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Florida Imposes Water Rules

Florida state law mandated the fertilizer ordinance. It was adopted because the county lies within the watershed area for the St. Johns River, a water body that's impaired by excessive nutrients.
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Under the new rule, irrigation is prohibited between 10 a.m. and 4 p.m. Irrigation is allowed two days a week during daylight saving time and once a week the rest of the year. The rule doesn't apply to agriculture, silvi-culture, golf courses and other intensive recreational areas such as playgrounds, football, baseball and soccer fields. Irrigation with certain conservation methods, such as the use of reclaimed water or micro-spray, micro-jet, drip or bubbler systems, is allowed anytime.

Extended irrigation immediately after planting or installation of landscaping, watering in of chemicals, maintenance or repair of irrigation systems, irrigation using a hand-held hose and discharges from water-to-air air-conditioning units are allowed.

Under the rules, fertilizers aren't allowed if heavy rain is likely or if the National Weather Service issues a flood, tropical storm, hurricane watch or warning for St. Johns County.

All commercial fertilizer workers must complete a six-hour training program through the Florida Friendly Best Management Practices for Protection of Water Resources by the Green Industries. And all fertilizer businesses must have at least one trained and certified employee before it can get a local business tax certificate.

Also, fertilizer can't be applied within 10 feet of any water body and it must be formulated and applied in compliance with state rules based on the type of grass. If a deflector shield or drop spreader is used, the distance from a water body may shrink to 3 feet.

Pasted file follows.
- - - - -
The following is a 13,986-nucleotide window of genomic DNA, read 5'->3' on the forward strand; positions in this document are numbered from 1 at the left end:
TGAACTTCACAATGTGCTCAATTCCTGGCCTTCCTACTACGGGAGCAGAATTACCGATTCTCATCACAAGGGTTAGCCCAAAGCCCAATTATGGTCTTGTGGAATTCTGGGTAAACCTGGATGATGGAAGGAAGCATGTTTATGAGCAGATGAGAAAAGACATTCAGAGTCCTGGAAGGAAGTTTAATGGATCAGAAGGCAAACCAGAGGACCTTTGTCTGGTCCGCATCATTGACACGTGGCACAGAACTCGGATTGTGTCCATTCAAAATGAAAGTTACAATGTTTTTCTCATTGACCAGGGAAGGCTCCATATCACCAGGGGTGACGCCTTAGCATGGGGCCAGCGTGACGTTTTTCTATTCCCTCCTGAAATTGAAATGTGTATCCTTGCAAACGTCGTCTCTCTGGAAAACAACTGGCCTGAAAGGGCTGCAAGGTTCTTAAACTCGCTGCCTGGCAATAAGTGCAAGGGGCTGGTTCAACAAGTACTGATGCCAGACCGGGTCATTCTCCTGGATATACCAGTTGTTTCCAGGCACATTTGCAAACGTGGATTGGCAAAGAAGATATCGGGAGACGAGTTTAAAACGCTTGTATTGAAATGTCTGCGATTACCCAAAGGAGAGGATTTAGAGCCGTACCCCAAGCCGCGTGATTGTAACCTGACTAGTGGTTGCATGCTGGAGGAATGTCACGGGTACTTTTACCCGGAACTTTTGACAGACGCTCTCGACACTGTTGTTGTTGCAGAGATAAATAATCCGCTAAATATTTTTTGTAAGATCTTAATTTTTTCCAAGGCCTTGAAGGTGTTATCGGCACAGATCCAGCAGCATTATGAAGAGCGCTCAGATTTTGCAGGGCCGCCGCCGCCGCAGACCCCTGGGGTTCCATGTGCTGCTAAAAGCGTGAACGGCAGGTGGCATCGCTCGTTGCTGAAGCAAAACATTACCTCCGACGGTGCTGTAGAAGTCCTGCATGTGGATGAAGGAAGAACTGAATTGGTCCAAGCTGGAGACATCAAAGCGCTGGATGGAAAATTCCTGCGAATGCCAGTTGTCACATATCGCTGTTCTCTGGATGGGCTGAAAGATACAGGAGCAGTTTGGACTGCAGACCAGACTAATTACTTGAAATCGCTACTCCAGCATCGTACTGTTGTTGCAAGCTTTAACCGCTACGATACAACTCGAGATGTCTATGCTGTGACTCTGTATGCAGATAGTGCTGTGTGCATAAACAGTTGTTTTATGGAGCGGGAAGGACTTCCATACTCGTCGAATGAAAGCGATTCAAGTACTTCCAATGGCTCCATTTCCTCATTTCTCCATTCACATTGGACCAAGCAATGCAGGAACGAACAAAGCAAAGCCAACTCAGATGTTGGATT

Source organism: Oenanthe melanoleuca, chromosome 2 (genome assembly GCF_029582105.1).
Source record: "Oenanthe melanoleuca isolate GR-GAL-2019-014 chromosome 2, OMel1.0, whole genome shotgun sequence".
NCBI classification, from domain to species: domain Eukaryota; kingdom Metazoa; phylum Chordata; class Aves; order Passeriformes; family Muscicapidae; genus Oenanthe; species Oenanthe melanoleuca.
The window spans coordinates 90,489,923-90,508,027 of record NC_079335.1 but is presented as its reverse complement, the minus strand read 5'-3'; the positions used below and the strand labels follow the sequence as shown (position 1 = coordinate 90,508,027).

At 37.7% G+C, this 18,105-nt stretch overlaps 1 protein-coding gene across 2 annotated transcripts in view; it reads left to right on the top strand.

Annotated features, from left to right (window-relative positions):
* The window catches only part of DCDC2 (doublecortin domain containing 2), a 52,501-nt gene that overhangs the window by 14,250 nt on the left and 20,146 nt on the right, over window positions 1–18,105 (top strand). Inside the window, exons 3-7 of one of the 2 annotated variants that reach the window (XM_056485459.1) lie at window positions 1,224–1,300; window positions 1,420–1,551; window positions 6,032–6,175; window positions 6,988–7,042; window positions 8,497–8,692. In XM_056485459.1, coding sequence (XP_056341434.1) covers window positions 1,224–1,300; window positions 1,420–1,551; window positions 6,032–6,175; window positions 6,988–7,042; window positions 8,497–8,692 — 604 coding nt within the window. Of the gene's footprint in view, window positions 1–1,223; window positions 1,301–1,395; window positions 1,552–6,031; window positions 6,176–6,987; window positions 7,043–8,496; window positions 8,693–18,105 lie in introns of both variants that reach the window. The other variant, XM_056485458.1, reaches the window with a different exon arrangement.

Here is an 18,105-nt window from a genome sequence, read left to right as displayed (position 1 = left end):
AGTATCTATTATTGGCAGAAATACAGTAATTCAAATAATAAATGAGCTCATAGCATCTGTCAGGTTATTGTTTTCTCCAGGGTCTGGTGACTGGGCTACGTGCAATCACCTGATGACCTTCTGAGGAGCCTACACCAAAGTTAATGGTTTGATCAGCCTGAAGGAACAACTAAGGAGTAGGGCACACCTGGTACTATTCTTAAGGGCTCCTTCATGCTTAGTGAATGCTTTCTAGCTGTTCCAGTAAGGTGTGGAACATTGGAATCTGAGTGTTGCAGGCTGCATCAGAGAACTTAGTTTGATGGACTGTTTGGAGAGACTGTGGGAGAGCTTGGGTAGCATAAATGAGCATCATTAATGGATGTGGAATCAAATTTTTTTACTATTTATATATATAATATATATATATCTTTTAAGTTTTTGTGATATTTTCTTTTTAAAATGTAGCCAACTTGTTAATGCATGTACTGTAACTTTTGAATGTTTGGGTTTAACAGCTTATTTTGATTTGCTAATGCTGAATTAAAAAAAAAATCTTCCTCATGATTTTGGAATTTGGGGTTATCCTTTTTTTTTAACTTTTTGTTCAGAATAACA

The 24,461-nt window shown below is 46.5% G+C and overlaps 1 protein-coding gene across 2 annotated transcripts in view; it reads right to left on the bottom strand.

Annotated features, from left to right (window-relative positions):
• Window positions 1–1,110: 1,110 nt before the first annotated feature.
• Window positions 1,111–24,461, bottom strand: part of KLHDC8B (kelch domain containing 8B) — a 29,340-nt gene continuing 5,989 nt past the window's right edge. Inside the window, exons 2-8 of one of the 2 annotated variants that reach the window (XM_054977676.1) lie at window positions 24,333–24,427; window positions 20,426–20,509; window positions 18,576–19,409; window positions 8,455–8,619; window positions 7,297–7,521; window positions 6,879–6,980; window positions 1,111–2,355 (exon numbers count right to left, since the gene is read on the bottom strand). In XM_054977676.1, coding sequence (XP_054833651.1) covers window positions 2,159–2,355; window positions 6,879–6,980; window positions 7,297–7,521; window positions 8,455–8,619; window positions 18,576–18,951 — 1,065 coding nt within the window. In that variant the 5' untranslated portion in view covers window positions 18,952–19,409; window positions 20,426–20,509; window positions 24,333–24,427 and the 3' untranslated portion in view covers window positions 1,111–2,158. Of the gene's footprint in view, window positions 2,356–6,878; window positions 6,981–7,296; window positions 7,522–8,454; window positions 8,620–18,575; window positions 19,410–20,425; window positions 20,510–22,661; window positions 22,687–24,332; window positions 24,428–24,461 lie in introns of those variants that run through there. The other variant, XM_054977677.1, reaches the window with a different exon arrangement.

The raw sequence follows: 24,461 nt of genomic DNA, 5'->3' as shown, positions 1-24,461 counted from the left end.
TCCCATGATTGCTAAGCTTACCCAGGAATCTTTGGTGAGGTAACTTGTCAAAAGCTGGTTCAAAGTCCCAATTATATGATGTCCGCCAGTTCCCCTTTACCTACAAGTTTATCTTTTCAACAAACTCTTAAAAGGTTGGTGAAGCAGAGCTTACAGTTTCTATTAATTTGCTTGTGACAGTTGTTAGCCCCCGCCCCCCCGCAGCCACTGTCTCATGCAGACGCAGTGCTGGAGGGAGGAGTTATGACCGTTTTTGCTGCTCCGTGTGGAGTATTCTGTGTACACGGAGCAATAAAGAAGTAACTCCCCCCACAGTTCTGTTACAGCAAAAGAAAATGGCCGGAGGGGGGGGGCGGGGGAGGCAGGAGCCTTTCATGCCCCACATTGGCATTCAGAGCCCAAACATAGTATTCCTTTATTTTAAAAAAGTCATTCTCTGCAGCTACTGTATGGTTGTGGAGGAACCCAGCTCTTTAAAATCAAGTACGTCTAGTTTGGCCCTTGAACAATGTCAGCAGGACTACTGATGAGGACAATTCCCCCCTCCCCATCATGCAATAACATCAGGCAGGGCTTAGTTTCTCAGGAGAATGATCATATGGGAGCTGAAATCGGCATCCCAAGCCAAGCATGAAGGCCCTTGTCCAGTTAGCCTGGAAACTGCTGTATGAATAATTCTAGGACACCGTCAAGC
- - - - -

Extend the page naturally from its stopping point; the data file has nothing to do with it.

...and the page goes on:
But some people think St. Johns River water district needs to do more to protect resources. "It's time for the St. Johns River Water Management District to step up and help conserve water," the St. Johns County Commission was told this week.

The commission was also told that more education is needed to help prevent fertilizer pollution in waterways.

At its Tuesday meeting, the County Commission unanimously approved restrictions on landscape watering and fertilizing to reduce excessive nutrients in the county's water bodies.

Jim Walter of St. Augustine said he's disturbed that the water management district demands that residents cut back on water consumption, telling them that the water supply is an issue in Florida, yet permits anyone who seeks a permit to take water from the St. Johns River.

"The thing that bothers me about this water business is that the water district is promoting it," Walter said. "They are saying we need to reduce [water consumption] and then turning around and passing out permits willy-nilly."

Commissioner Phil Mays, who represents Ponte Vedra Beach, expressed similar feelings before voting for the new landscape irrigation ordinance.

"I have never ever seen a case dealing with the water district where a permit wasn't easy to get," he said.

The irrigation rule is part of water conservation initiatives throughout the state to help protect the existing water supply. Florida's drinking water supply is limited and additional sources are being explored to meet future demand.

"The water district is taxed with furnishing water and making sure we have it in the future," said Chairmen Ron Sanchez.

Walter Kelly of St. Augustine Beach said the county must educate the community to make sure people understand the importance of preventing pollution from fertilizers.

"We have to look at this as a war," he said. "The St. Johns River is at a maximum low and any further pollution from fertilizer is going to make it go downhill very fast."


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December 10, 2019, 6:56 pm PDT

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